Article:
The search for Planet Nine begins yet again as researchers seek new ways to discover this elusive celestial object outside our solar system.
Planet Nine is a planet hypothesized to be in the outer region of the solar system. Also nicknamed “Planet X,” it is believed to be a planet 5-10 times the size of Earth in an elliptical orbit beyond Pluto. The quest for its discovery started when the orbits of extreme trans-Neptunian objects (ETNOs) were seen to cluster at a tilted angle. The only logical explanation for this occurrence was the influence of the gravitational field of a larger planet – hence the “Planet X” hypothesis was formed.
However, this clustering formation is absent in further studies of the outer solar system. Thus, the existence of Planet Nice is pure conjecture – for now at least.
Is Planet Nine really out there?
The search brought about some positive results as we were able to identify some planetary bodies that can bring some value if studied in future surveys.
However, astronomers have ruled out its presence being in the southern sky by using the 6-meter Atacama Cosmology Telescope in Chile. A result means the hypothetical planet will continue to escape us for some time.
In the research published in The Astrophysical Journal, the researchers wrote, “No significant detections are found, which is used to place limits on the millimeter-wave flux density of Planet Nine over much of its orbit. We also list the ten strongest candidates from the search for possible follow-up. More generally, we exclude (at 95 percent confidence) the presence of an unknown solar system object within our survey area.”
For decades, scientists have made speculations on the existence of an unknown planet at the extremes of the Solar System. In 2016, the buzz around Planet Nine reached a new level as astronomers Mike E. Brown, and Konstantin Batygin released a publication showing evidence of a distant giant planet far away in the solar system.
In the publication, they attempted to verify their claims of Planet X by linking it to the strange orbiting pattern of smaller bodies in the outer Solar System. They hypothesized that the odd orbits of small objects in the outer Solar System’s Kuiper Belt were caused by the gravitational force of something big – most likely a planet.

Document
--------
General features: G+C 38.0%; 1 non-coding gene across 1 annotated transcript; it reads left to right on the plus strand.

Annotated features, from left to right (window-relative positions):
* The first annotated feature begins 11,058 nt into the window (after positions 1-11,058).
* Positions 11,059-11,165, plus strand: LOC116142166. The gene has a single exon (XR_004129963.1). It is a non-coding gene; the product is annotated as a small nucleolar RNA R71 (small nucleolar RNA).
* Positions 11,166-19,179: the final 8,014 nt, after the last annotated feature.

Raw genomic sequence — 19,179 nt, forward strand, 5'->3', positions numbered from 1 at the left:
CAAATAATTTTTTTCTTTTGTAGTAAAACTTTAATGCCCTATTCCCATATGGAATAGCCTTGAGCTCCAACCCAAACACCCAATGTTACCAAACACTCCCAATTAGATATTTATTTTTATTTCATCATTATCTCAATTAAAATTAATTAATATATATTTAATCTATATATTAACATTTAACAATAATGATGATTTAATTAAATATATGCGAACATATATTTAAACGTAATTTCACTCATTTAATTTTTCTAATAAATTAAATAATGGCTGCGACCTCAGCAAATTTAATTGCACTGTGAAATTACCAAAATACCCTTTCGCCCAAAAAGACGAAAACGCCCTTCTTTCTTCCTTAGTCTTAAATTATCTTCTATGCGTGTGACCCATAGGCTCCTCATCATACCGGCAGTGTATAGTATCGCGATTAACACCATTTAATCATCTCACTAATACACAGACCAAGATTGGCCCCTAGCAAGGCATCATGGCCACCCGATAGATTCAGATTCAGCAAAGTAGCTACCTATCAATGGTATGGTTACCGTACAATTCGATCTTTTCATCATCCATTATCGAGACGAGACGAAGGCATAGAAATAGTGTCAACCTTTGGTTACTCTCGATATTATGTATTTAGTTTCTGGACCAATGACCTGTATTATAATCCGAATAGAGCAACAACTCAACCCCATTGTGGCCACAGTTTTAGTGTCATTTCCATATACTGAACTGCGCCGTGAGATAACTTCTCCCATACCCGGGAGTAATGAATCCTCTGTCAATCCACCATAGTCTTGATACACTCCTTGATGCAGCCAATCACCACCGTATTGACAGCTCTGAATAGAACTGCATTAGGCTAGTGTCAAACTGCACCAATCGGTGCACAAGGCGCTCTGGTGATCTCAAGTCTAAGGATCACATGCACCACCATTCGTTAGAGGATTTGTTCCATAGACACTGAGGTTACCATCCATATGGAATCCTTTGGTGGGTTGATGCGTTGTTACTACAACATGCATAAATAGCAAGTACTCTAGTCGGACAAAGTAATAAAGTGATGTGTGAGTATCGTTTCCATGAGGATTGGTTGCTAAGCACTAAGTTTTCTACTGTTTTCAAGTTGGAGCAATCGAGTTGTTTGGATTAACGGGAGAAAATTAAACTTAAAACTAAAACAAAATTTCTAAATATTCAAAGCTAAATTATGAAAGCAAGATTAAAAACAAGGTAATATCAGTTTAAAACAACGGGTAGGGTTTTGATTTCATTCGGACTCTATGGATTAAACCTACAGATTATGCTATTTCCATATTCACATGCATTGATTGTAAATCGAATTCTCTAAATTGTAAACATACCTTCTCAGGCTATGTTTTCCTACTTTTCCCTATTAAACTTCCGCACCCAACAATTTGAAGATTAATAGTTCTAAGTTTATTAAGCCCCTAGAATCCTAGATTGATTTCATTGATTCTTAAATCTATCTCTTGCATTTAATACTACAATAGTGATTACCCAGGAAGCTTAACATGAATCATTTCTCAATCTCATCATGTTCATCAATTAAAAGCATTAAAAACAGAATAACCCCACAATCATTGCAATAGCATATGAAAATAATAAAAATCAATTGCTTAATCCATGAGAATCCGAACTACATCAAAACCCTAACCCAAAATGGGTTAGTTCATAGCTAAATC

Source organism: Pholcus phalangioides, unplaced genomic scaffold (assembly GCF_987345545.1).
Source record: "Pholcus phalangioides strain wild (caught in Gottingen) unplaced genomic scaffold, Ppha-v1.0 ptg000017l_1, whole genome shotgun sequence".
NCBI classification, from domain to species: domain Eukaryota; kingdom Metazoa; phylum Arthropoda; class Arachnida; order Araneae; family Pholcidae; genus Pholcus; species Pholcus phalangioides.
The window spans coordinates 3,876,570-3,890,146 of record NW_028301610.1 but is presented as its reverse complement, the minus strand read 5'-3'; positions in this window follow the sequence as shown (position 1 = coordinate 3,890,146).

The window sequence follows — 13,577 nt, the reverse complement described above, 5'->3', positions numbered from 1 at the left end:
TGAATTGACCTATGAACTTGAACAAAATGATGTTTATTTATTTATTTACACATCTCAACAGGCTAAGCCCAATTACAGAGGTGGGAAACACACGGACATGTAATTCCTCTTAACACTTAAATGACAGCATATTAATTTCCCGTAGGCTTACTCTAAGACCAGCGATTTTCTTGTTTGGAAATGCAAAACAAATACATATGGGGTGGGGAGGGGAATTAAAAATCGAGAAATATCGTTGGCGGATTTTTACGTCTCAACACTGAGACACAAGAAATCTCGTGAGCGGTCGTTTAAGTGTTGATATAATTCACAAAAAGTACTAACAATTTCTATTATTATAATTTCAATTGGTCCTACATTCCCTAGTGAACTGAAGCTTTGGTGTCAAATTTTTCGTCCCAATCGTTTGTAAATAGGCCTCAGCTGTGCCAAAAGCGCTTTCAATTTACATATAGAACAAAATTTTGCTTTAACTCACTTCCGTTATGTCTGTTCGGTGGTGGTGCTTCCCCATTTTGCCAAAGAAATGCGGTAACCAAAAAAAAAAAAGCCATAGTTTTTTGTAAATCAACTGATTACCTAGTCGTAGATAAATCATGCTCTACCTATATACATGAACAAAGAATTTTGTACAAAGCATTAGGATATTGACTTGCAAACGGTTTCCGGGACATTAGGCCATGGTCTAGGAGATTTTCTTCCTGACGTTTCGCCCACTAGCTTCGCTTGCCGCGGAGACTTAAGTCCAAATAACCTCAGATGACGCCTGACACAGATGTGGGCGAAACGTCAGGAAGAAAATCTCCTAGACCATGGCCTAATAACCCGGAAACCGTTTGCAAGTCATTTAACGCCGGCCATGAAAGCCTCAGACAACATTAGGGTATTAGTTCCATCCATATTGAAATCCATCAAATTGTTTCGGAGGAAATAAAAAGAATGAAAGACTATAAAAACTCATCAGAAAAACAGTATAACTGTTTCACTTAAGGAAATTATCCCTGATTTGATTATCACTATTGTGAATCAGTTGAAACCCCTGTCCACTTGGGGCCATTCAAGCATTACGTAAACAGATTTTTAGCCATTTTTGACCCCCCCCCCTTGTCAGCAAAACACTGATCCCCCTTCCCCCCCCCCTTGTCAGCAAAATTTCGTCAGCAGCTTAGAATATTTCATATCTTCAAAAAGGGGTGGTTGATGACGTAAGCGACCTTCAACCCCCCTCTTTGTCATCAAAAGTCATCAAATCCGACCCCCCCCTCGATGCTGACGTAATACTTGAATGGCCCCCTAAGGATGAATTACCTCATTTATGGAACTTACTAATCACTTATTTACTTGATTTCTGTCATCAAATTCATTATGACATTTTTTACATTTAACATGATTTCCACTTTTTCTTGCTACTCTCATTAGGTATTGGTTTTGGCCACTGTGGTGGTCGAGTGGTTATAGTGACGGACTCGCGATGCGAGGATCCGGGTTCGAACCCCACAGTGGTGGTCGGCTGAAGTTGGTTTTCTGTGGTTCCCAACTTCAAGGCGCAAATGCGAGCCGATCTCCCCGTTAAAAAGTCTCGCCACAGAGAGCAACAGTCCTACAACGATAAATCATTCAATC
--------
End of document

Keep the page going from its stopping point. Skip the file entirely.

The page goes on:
The hypothesis seems sound as Neptune was first identified in the same fashion – although this time was from the study of Uranus’ orbit. However, finding Planet Nine has proven to be much more complicated than Neptune.
At any rate, we don’t have its exact location yet. Thus, the existence of a Planet Nine is something that’ll always be contested until it is eventually (or ever) found.
Searching for the elusive Planet Nine
A team of Computational Astrophysicists led by Sigurd Naess studied data collected through the Atacama Cosmology Telescope (ACT) in Chile. Their study explored distances ranging from 300au to 2000au ( au is a unit of length, roughly the distance from Earth to the Sun and equal to about 150 million kilometers (93 million miles) or ~8 light minutes.
Initially, the telescope was designed to identify weak signals called cosmic microwave background that were remnants from the big bang. However, it can also function as an object detector that can scan ranges in the extremes of the Solar System.
Six years after the search started in 2013, the telescope covered about 87% of the southern sky. In the end, 3500 bodies were provisionally selected. However, the team chose the ten that best suited the criteria, and the others were considered statistically insignificant to the study. Even though they might not be the Planet Nine we’re looking for, these ten candidates could be something worth studying in the future.
The accomplishment led to the detection of two Earth-mass planets; one between 325au to 625au and the other between 425au to 775au. However, since the research only covered a segment of the sky, there are bound to be unexplored possibilities.
At least by now, the failure to detect Planet Nine shouldn’t come as a surprise. With a lot of space left to be covered, and the existence of regions within its orbits where the telescope won’t work, we should not jump to conclusions that it doesn’t exist. Facilities currently under development like the Simons Observatory will give astronomers the ability to do more extensive searches for Planet Nine and perhaps prove its existence once and for all.